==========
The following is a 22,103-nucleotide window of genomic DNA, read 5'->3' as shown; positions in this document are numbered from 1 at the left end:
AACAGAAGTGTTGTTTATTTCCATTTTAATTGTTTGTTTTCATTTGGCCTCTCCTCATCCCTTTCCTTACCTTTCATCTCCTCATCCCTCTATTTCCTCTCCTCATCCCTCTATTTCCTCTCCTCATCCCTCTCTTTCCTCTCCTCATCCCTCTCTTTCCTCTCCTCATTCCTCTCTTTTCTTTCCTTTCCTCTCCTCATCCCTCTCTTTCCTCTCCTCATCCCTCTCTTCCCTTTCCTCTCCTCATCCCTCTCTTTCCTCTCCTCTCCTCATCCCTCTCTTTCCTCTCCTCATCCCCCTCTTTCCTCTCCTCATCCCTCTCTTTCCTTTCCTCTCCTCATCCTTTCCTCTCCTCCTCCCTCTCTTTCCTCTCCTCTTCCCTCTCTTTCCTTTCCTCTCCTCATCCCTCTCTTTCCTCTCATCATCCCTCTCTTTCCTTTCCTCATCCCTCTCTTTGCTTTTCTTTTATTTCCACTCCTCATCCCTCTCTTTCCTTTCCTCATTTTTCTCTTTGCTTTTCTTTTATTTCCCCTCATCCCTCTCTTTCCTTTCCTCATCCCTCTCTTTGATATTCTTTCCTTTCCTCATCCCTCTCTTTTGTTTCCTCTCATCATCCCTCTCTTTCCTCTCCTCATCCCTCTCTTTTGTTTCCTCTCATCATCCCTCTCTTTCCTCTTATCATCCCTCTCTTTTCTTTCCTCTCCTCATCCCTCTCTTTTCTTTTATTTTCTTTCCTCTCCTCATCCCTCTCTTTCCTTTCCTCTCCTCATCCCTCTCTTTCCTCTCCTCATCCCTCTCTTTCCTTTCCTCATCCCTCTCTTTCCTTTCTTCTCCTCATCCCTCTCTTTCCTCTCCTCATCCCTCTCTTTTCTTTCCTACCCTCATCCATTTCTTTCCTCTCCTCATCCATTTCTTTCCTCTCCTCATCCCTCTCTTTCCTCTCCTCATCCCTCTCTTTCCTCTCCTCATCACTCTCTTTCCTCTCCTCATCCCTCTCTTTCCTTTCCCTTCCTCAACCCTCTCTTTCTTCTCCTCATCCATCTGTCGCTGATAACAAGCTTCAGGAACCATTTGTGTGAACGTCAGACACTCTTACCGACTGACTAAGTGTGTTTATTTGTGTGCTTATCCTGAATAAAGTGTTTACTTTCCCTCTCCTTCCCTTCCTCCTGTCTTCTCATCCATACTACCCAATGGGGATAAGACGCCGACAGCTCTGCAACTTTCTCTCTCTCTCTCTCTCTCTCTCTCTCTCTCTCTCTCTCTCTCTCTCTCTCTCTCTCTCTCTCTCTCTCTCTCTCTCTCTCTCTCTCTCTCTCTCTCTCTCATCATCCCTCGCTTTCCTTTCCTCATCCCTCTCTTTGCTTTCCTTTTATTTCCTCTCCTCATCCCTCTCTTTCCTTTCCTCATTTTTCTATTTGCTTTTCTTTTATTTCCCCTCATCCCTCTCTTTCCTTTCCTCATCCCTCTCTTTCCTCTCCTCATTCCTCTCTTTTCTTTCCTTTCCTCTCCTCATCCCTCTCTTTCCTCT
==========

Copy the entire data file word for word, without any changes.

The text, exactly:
The following is a 22,103-nucleotide window of genomic DNA, read 5'->3' as shown; positions in this document are numbered from 1 at the left end:
AACAGAAGTGTTGTTTATTTCCATTTTAATTGTTTGTTTTCATTTGGCCTCTCCTCATCCCTTTCCTTACCTTTCATCTCCTCATCCCTCTATTTCCTCTCCTCATCCCTCTATTTCCTCTCCTCATCCCTCTCTTTCCTCTCCTCATCCCTCTCTTTCCTCTCCTCATTCCTCTCTTTTCTTTCCTTTCCTCTCCTCATCCCTCTCTTTCCTCTCCTCATCCCTCTCTTCCCTTTCCTCTCCTCATCCCTCTCTTTCCTCTCCTCTCCTCATCCCTCTCTTTCCTCTCCTCATCCCCCTCTTTCCTCTCCTCATCCCTCTCTTTCCTTTCCTCTCCTCATCCTTTCCTCTCCTCCTCCCTCTCTTTCCTCTCCTCTTCCCTCTCTTTCCTTTCCTCTCCTCATCCCTCTCTTTCCTCTCATCATCCCTCTCTTTCCTTTCCTCATCCCTCTCTTTGCTTTTCTTTTATTTCCACTCCTCATCCCTCTCTTTCCTTTCCTCATTTTTCTCTTTGCTTTTCTTTTATTTCCCCTCATCCCTCTCTTTCCTTTCCTCATCCCTCTCTTTGATATTCTTTCCTTTCCTCATCCCTCTCTTTTGTTTCCTCTCATCATCCCTCTCTTTCCTCTCCTCATCCCTCTCTTTTGTTTCCTCTCATCATCCCTCTCTTTCCTCTTATCATCCCTCTCTTTTCTTTCCTCTCCTCATCCCTCTCTTTTCTTTTATTTTCTTTCCTCTCCTCATCCCTCTCTTTCCTTTCCTCTCCTCATCCCTCTCTTTCCTCTCCTCATCCCTCTCTTTCCTTTCCTCATCCCTCTCTTTCCTTTCTTCTCCTCATCCCTCTCTTTCCTCTCCTCATCCCTCTCTTTTCTTTCCTACCCTCATCCATTTCTTTCCTCTCCTCATCCATTTCTTTCCTCTCCTCATCCCTCTCTTTCCTCTCCTCATCCCTCTCTTTCCTCTCCTCATCACTCTCTTTCCTCTCCTCATCCCTCTCTTTCCTTTCCCTTCCTCAACCCTCTCTTTCTTCTCCTCATCCATCTGTCGCTGATAACAAGCTTCAGGAACCATTTGTGTGAACGTCAGACACTCTTACCGACTGACTAAGTGTGTTTATTTGTGTGCTTATCCTGAATAAAGTGTTTACTTTCCCTCTCCTTCCCTTCCTCCTGTCTTCTCATCCATACTACCCAATGGGGATAAGACGCCGACAGCTCTGCAACTTTCTCTCTCTCTCTCTCTCTCTCTCTCTCTCTCTCTCTCTCTCTCTCTCTCTCTCTCTCTCTCTCTCTCTCTCTCTCTCTCTCTCTCTCTCTCTCTCTCTCTCATCATCCCTCGCTTTCCTTTCCTCATCCCTCTCTTTGCTTTCCTTTTATTTCCTCTCCTCATCCCTCTCTTTCCTTTCCTCATTTTTCTATTTGCTTTTCTTTTATTTCCCCTCATCCCTCTCTTTCCTTTCCTCATCCCTCTCTTTCCTCTCCTCATTCCTCTCTTTTCTTTCCTTTCCTCTCCTCATCCCTCTCTTTCCTCT